J. T. managed to scrounge the best accommodations of all for Judge Walker, who was the only Judge on the Coast whose home survived the storm. The exodus of casino workers freed up apartment space, and J. T. acquired three units. One of them soon housed the United States District Court’s Southern Division. Judge Walker made the master bedroom his chambers; his law clerks worked in the other two bedrooms; and the deputy clerk claimed the dining room. Within a couple of weeks, J. T. procured the leases, furniture, and IT connections. Best of all, according to Judge Walker, J. T. found a court seal to hang on the wall. It was an official court site, and so well guarded by plainclothes deputy marshals that the other residents assumed it was a drug operation.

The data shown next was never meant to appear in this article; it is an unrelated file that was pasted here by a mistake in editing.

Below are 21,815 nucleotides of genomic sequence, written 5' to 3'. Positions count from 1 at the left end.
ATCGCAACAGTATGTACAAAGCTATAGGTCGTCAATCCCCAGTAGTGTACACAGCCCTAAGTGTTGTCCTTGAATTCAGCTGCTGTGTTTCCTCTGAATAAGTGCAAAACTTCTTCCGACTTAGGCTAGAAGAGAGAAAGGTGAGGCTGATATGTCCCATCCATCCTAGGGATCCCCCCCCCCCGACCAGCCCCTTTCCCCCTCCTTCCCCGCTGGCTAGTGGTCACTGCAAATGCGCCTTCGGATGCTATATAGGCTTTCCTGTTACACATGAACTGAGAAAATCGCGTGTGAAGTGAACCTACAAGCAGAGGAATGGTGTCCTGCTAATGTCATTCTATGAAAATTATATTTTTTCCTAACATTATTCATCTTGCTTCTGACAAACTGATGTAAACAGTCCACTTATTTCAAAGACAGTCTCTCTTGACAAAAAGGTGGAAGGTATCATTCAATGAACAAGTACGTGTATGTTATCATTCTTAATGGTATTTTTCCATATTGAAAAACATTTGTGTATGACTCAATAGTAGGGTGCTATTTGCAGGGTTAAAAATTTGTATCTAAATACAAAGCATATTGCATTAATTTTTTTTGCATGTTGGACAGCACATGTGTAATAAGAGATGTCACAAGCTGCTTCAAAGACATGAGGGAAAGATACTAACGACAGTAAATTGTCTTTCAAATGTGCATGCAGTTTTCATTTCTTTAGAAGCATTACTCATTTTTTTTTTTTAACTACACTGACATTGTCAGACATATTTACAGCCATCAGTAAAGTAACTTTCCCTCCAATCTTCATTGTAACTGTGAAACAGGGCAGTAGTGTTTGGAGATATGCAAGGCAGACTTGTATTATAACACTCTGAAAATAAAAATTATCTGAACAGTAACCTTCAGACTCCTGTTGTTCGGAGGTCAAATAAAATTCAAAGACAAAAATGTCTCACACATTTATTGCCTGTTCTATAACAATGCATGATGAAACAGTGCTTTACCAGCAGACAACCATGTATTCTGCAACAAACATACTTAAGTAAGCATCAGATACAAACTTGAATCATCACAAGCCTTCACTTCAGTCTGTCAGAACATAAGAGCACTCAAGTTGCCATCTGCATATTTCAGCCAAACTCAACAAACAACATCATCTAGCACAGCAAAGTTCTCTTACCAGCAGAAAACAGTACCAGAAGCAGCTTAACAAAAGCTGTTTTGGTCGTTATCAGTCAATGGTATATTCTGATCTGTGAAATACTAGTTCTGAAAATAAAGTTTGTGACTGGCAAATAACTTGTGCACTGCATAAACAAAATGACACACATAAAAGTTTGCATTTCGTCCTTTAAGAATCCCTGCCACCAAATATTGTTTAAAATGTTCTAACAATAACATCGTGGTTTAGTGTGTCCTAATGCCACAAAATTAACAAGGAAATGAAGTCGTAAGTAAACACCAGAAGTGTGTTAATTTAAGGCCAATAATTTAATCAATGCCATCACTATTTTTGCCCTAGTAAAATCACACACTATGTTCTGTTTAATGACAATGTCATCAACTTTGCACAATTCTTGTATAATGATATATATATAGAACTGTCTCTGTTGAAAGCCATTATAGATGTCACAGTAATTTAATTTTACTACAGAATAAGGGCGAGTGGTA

Not all of the courthouse issues have been moisture-related. During J. T.’s term as Clerk, the old Meridian and Vicksburg courthouses have been closed. In the case of Vicksburg, the courthouse moved to Natchez, which was the site of the original federal court in the Mississippi Territory. The project to convert Memorial Hall, an historic Natchez building, to a federal courthouse was complex, but Senior District Judge Bramlette credits J. T. with ensuring “that the new construction was accomplished with minimal disturbance to the original elements of the structure in order that the character of both the exterior and interior could be maintained.” In the case of Meridian, the 2013 closure forced the dissolution of the old Eastern Division, resulting in a complete re-shuffling of counties and cases. Changing the divisions requires, literally, an act of Congress, and a bill to accomplish the change has been introduced. If it is adopted before he retires, J. T. must preside over the resulting changes to the Local Rules and the jury wheel.